WEDNESDAY, Feb. 6 (HealthDay News) -- A daily swabbing with a simple antiseptic greatly decreases the number of life-threatening bloodstream infections and drug-resistant bacteria lurking among patients in acute-care hospital units, a new study suggests.
Researchers found that bathing patients with washcloths soaked with chlorhexidine -- a cheap, broad-spectrum antiseptic -- lowered the rate of hospital-acquired bloodstream infections by 28 percent.
Highly feared multidrug-resistant organisms such as MRSA (methicillin-resistant staphylococcus aureus) and VRE (vancomycin-resistant enterococcus) were reduced by 23 percent.
"We're talking about an intervention that's very simple to implement and minimal in cost," said study author Dr. Edward Wong, chief of infectious disease at Hunter Holmes McGuire Veterans Affairs Medical Center in Richmond, Va. "This can be laid on top of all the other things [experts recommend] to decrease the spread of these organisms."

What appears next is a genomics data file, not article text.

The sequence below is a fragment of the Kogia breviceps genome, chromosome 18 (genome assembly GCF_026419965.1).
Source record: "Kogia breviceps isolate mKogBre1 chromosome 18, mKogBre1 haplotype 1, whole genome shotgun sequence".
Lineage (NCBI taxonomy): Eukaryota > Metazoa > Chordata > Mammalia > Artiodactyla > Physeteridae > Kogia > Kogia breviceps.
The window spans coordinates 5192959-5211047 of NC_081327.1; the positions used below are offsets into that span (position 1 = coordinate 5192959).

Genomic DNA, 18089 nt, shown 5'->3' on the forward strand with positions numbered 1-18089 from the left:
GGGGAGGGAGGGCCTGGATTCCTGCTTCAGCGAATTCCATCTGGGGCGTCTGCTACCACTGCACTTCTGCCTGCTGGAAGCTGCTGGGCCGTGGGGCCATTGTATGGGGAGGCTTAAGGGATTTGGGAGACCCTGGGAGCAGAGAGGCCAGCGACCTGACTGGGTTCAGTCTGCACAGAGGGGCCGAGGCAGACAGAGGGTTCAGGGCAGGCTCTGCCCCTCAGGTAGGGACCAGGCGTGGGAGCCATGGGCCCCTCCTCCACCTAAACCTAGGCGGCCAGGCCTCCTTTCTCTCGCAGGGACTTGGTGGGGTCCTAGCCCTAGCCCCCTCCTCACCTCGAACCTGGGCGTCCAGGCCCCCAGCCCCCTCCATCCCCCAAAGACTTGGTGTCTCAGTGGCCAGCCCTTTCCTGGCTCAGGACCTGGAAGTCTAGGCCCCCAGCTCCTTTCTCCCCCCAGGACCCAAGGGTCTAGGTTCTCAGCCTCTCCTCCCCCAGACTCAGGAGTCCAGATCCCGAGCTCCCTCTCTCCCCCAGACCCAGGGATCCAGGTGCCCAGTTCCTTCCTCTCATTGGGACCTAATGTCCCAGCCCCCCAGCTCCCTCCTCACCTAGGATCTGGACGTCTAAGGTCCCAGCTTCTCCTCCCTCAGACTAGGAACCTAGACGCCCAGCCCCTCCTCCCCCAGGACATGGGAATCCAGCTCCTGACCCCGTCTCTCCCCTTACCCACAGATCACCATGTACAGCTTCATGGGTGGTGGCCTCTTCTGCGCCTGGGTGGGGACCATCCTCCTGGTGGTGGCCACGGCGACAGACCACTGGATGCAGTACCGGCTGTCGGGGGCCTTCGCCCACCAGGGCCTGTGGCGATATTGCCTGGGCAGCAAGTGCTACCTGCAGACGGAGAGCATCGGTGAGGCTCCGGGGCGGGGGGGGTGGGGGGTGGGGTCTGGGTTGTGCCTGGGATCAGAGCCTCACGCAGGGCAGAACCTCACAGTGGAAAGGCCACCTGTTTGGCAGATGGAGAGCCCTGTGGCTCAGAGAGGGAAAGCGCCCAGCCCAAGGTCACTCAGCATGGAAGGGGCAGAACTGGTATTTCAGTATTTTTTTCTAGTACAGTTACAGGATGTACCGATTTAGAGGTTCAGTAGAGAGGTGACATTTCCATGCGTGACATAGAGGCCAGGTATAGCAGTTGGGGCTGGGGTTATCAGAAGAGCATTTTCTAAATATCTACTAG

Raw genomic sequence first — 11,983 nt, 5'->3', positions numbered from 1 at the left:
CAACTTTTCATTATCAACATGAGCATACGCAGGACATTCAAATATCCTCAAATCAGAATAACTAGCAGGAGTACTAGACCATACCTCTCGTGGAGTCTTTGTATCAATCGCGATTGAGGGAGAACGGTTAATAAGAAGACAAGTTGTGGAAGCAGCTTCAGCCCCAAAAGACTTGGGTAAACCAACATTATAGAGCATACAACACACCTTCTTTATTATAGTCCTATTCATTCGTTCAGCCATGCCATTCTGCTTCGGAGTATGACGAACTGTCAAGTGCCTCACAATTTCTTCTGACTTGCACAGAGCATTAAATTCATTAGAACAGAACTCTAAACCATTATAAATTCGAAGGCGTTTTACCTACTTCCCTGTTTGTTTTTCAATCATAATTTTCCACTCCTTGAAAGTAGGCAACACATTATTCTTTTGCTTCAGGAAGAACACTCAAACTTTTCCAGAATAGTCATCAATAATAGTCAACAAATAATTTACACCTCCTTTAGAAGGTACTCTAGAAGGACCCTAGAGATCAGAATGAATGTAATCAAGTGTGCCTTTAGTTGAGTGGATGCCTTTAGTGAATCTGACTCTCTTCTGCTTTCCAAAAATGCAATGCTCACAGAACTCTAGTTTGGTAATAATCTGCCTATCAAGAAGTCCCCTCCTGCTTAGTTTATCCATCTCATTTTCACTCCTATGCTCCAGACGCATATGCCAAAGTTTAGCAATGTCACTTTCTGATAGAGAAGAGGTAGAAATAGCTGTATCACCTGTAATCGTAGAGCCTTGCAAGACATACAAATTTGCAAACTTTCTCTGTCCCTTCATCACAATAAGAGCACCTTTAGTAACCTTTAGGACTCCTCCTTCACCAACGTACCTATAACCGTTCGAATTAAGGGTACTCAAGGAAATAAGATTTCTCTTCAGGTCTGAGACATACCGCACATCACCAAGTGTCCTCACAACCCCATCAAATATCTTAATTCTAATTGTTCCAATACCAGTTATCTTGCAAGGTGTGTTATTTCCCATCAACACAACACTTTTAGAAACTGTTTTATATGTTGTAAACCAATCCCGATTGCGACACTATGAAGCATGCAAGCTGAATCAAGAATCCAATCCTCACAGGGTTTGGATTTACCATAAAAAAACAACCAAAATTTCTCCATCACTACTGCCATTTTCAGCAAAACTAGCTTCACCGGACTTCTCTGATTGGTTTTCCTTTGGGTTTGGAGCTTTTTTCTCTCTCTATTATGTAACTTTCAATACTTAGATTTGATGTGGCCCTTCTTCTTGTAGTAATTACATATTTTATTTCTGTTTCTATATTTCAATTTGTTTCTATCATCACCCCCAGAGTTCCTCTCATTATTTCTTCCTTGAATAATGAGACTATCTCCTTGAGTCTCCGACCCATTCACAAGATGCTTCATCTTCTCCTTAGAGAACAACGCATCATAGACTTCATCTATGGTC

The study is published in the Feb. 7 issue of the New England Journal of Medicine.
About 5 percent of hospitalized patients acquire healthcare-associated infections, often from bacteria entering the bloodstream through surgical incisions or catheters, according to the U.S. Centers for Disease Control and Prevention (CDC). The per-patient cost of treating such infections is enormous -- approximately $40,000, Wong said.
Wong and his colleagues analyzed more than 7,700 patients in nine intensive-care and bone-marrow-transplantation units in six hospitals. Health providers were randomly assigned to bathe patients with either no-rinse chlorhexidine-soaked washcloths or non-antimicrobial washcloths for six months, then alternate with the other product for an additional six months. Chlorhexidine wipes, when sold in bulk, cost less than 20 cents apiece on Internet sites.
The dramatically lowered rates
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